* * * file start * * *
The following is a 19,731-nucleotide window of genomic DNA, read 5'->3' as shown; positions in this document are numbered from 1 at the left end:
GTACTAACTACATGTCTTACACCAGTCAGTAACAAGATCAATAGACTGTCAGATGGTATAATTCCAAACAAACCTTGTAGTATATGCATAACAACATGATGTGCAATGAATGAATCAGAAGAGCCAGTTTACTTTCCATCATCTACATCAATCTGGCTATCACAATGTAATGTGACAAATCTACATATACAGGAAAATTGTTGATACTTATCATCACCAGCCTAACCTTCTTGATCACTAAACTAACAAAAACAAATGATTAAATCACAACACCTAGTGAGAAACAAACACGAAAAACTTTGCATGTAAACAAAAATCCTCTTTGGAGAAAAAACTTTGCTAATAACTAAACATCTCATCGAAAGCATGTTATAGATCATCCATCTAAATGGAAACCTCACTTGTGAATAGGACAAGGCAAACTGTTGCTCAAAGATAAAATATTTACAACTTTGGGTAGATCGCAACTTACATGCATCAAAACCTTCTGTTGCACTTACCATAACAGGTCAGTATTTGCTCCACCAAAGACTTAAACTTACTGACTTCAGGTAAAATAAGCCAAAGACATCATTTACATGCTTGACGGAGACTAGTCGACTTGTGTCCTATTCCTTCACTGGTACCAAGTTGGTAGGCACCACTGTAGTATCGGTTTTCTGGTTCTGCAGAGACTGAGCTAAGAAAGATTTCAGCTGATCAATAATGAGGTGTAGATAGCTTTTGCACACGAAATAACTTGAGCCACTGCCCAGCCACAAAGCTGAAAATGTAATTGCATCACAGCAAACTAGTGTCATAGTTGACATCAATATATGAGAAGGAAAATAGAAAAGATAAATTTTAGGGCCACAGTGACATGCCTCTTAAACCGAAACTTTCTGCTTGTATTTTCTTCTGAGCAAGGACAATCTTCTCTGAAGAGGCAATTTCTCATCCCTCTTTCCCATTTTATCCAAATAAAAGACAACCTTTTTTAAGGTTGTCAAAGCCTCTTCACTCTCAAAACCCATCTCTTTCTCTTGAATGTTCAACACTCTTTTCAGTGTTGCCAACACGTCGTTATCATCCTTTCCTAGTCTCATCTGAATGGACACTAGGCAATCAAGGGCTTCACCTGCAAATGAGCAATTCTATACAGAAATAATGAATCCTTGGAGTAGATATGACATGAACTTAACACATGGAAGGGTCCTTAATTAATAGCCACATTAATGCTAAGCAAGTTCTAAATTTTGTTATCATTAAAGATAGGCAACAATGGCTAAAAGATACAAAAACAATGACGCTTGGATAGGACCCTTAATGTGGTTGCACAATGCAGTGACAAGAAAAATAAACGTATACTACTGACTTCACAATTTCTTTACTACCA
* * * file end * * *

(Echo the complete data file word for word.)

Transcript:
The following is a 19,731-nucleotide window of genomic DNA, read 5'->3' as shown; positions in this document are numbered from 1 at the left end:
GTACTAACTACATGTCTTACACCAGTCAGTAACAAGATCAATAGACTGTCAGATGGTATAATTCCAAACAAACCTTGTAGTATATGCATAACAACATGATGTGCAATGAATGAATCAGAAGAGCCAGTTTACTTTCCATCATCTACATCAATCTGGCTATCACAATGTAATGTGACAAATCTACATATACAGGAAAATTGTTGATACTTATCATCACCAGCCTAACCTTCTTGATCACTAAACTAACAAAAACAAATGATTAAATCACAACACCTAGTGAGAAACAAACACGAAAAACTTTGCATGTAAACAAAAATCCTCTTTGGAGAAAAAACTTTGCTAATAACTAAACATCTCATCGAAAGCATGTTATAGATCATCCATCTAAATGGAAACCTCACTTGTGAATAGGACAAGGCAAACTGTTGCTCAAAGATAAAATATTTACAACTTTGGGTAGATCGCAACTTACATGCATCAAAACCTTCTGTTGCACTTACCATAACAGGTCAGTATTTGCTCCACCAAAGACTTAAACTTACTGACTTCAGGTAAAATAAGCCAAAGACATCATTTACATGCTTGACGGAGACTAGTCGACTTGTGTCCTATTCCTTCACTGGTACCAAGTTGGTAGGCACCACTGTAGTATCGGTTTTCTGGTTCTGCAGAGACTGAGCTAAGAAAGATTTCAGCTGATCAATAATGAGGTGTAGATAGCTTTTGCACACGAAATAACTTGAGCCACTGCCCAGCCACAAAGCTGAAAATGTAATTGCATCACAGCAAACTAGTGTCATAGTTGACATCAATATATGAGAAGGAAAATAGAAAAGATAAATTTTAGGGCCACAGTGACATGCCTCTTAAACCGAAACTTTCTGCTTGTATTTTCTTCTGAGCAAGGACAATCTTCTCTGAAGAGGCAATTTCTCATCCCTCTTTCCCATTTTATCCAAATAAAAGACAACCTTTTTTAAGGTTGTCAAAGCCTCTTCACTCTCAAAACCCATCTCTTTCTCTTGAATGTTCAACACTCTTTTCAGTGTTGCCAACACGTCGTTATCATCCTTTCCTAGTCTCATCTGAATGGACACTAGGCAATCAAGGGCTTCACCTGCAAATGAGCAATTCTATACAGAAATAATGAATCCTTGGAGTAGATATGACATGAACTTAACACATGGAAGGGTCCTTAATTAATAGCCACATTAATGCTAAGCAAGTTCTAAATTTTGTTATCATTAAAGATAGGCAACAATGGCTAAAAGATACAAAAACAATGACGCTTGGATAGGACCCTTAATGTGGTTGCACAATGCAGTGACAAGAAAAATAAACGTATACTACTGACTTCACAATTTCTTTACTACCA